It is no surprise that Samsung is working on the Galaxy Note 20 series that is expected to launch, as always, in August. Some details regarding the displays on the Samsung Galaxy Note 20 & Samsung Galaxy Note 20+ were shared by Ross Young, the CEO of Display Supply Chain Consultants (DSCC) and they’re pretty interesting.
Note 20+ Display Leak
Note 20+ will grow from 6.8″ to 6.87″, resolution will increase to 3096 x 1444 resulting in a 497 PPI, 19.3:9 aspect ratio. It will also have 120Hz refresh with LTPO, lowest power implementation of 120Hz due to variable refresh. #GalaxyNote20+
According to Ross, the display size will increase from 6.3-inch on Note 10 to 6.42-inch on Note 20. Similarly, the Note 20+ is coming with a bigger 6.87-inch screen compared to the 6.8-inch screen of Note 10+.
There will be a slight improvement in the resolution as well. Compared to the 2280 x 1080 pixels resolution of Note 10’s display, the Note 20’s screen has a resolution of 2345 x 1084 pixels, resulting in a pixel density of 404 PPI. The Galaxy Note 20+ also gets an upgrade in terms of display resolution as it is going to be 3096 x 1444 pixels (497 PPI) compared to the 3040 x 1440 pixels resolution (498 PPI) of Note 10+.
While the Galaxy Note 10 series of last year featured 19:9 displays, the screens on Galaxy Note 20 and Galaxy Note 20+ are reportedly having an aspect ratio of 19.5:9 and 19.3:9 respectively. So, the displays are taller this time.
Finally, talking about the most significant display upgrade, the Samsung Galaxy Note 20+ is getting an LTPO (low-temperature polysilicon oxide) display. It is a kind of backplane technology that Apple developed for the OLED panels. We saw this display technology on the Apple Watch Series 5, and the advantage of this display tech is that the refresh rate can be changed dynamically.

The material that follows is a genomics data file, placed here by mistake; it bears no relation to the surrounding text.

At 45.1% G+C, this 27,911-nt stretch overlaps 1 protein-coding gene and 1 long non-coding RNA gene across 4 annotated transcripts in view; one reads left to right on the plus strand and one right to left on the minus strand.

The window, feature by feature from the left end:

For Example, if you are using the display on the watch, the refresh rate is cranked up whereas when you’re not using the display & it is in the Always-On Mode, the screen refresh rate can go as low as 1Hz. This results in improved battery life since the display is not always refreshing at the same frequency.
Note 20 Update – while the Note 20+ remains LTPO and 120Hz, the Note 20 will be LTPS and 60Hz. Makes sense since LTPO costs more and should appear first in premium models. You can do 120Hz with LTPS, but it consumes a lot of power. LTPO is the best implementation for 120Hz.
Coming back to the Samsung Galaxy Note 20+, it has an LTPO screen with 120Hz refresh rate, and that’s interesting because this means when the display is in the Always-On Mode, then the refresh rate can be lowered to as low as 1Hz to save battery.
Here is the bummer! The regular Galaxy Note 20 doesn’t have an LTPO screen, according to Ross. It has an LTPS screen with 60Hz refresh rate which is weird because even the whole Galaxy S20 family features 120Hz OLED panels. 120Hz LTPS is possible, but it consumes a lot of power, so maybe that’s why Samsung decided to go for a 120Hz refresh rate on the Note 20+ only.
No Galaxy Note Ultra model, but the Galaxy Fold 2 will be your Ultra. #GalaxyNote